OSHA watch

Deadline for electronic injury, illness reports was Dec. 31, next date is Jul 1, 2018

OSHA delayed the OSHA 300A upload compliance date until Dec. 31, 2017 for employers to electronically submit injury and illness data for 2016 calendar year. However, OSHA will require 2017 Injury Data to be reported by July 1st, 2018.

If you want to be able to more easily and efficiently manage reporting work related injuries and OSHA recordables, please feel free to look at our Free OSHA Software at http://www.stopbeingfrustrated.com/osha-logs.html

Crane operator certification requirements delayed until 2018

As expected, the crane operator certification requirements were delayed by one year, when a final rule was published in the Nov. 9 Federal Register – just one day before the regulation was set to go into effect. “The agency intends to propose removing the capacity component of certification,” according to the Federal Register notice.


New fact sheets available on protecting workers in the shipyard and maritime industries

Four new fact sheets on protecting workers from common hazards found in the shipyard and maritime industries are available:

Enforcement notes

California

  • Six employers cited over $240,000 for exposing workers to Valley Fever on a solar project construction site in Monterey County. General contractor and subcontractors McCarthy Building Cos. Inc., Papich Construction Co. Inc., Granite Construction Co. Inc., Sachs Electric Co., Dudek, and Althouse and Meade Inc. were cited.

Florida

  • Tampa Electric Co. faces over $28,000 in fines for exposing workers to a hazardous release of a chemical refrigerant. Citations were also issued to Largo-based security services provider Critical Intervention Services, for not developing or implementing a written hazard communication program and failing to provide information and training on hazardous chemicals in the workplace. The company faces $25,350 in proposed penalties.

Georgia

  • Buford-based auto parts manufacturer, Elringklinger USA Inc., was cited for exposing workers to electrical, fall, and noise hazards and faces fines of $308,906. The investigation followed two incidents, one involving an amputation of an index finger. Citations included failing to install machine guarding, preventing unauthorized employees from performing tasks that require the control of electrical hazards, and protecting workers from excessive noise exposure.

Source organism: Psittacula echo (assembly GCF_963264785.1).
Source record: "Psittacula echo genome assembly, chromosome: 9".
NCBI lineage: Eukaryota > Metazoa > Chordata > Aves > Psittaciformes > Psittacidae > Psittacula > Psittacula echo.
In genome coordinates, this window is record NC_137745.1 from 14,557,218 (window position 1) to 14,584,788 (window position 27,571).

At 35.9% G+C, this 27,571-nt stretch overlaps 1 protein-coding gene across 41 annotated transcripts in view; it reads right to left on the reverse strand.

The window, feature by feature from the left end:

Indiana

  • A 59-year-old worker was killed at the Amazon warehouse in Plainfield, when his head was crushed by a forklift. In its four-charge complaint, the Indiana DOL cited failure to train employees on lock-out tag-out procedures, as well as failure to follow those procedures and fined Amazon $28,000.

Massachusetts

  • Lynnway Auto Auction Inc. faces fines of $267,081 for electrical, struck-by, and other hazards at its auto auction facility in Billerica. Five people were struck by a sport utility vehicle and died as a result of their injuries. Inspectors also conducted a joint employer inspection, and determined that temporary workers from TrueBlue Inc. – doing business as PeopleReady – were also exposed to struck-by hazards. The agency cited the Dover, New Hampshire, staffing firm for one serious violation for a struck-by hazard, and proposed a penalty totaling $12,675.

Mississippi

  • New Albany-based Custom Nonwoven Inc., a subsidiary of Korea Synthetic Fiber, faces penalties of $220,544 for willfully exposing its workers to unguarded machines, electrocution, and burns from exposed electrical wires and control cabinets, and falls from walkways that were not equipped with guardrails.

Missouri

  • Anderson Foot and Ankle Clinic, a Rolla-based podiatry clinic, was cited for potentially exposing employees to infectious materials, and for violations of the hazard communication standard and faces penalties totaling $93,074.

Nebraska

  • A Dorchester-based Farmers Cooperative faces $373,911 in proposed penalties for failing to protect workers from grain bin entrapment and engulfment hazards. The cooperative was cited for two willful, one repeat, and four serious safety violations of the agency’s grain handling standards.
  • Bimbo Bakeries USA faces $122,625 in proposed penalties for exposing workers to multiple hazards at its Bellevue commercial bakery. Investigators cited the bakery for three repeat and three serious violations including lack of machine guarding, failing to provide fall protection, and using a damaged electrical panel box.

New York

  • Trade Fair Supermarkets faces $505,929 in proposed penalties for exposing employees to safety and health hazards at three of its locations in Queens. Inspectors found blocked exit routes, saw blades without safety guards, and a lack of eyewash stations needed in the event of exposure to corrosive substances. The company also failed to train employees on, and provide safety data sheets for, hazardous chemicals used in the stores.

Wisconsin

  • Didion Milling Inc., a corn milling facility faces over $1.8 million in penalties following a fatal grain dust explosion that killed five workers and injured 12 others. Inspectors found that the explosion likely resulted from Didion’s failures to correct the leakage and accumulation of highly combustible grain dust throughout the facility and to properly maintain equipment to control ignition sources. Cited for 14 willful violations, the company was placed in the Severe Violator Enforcement Program.

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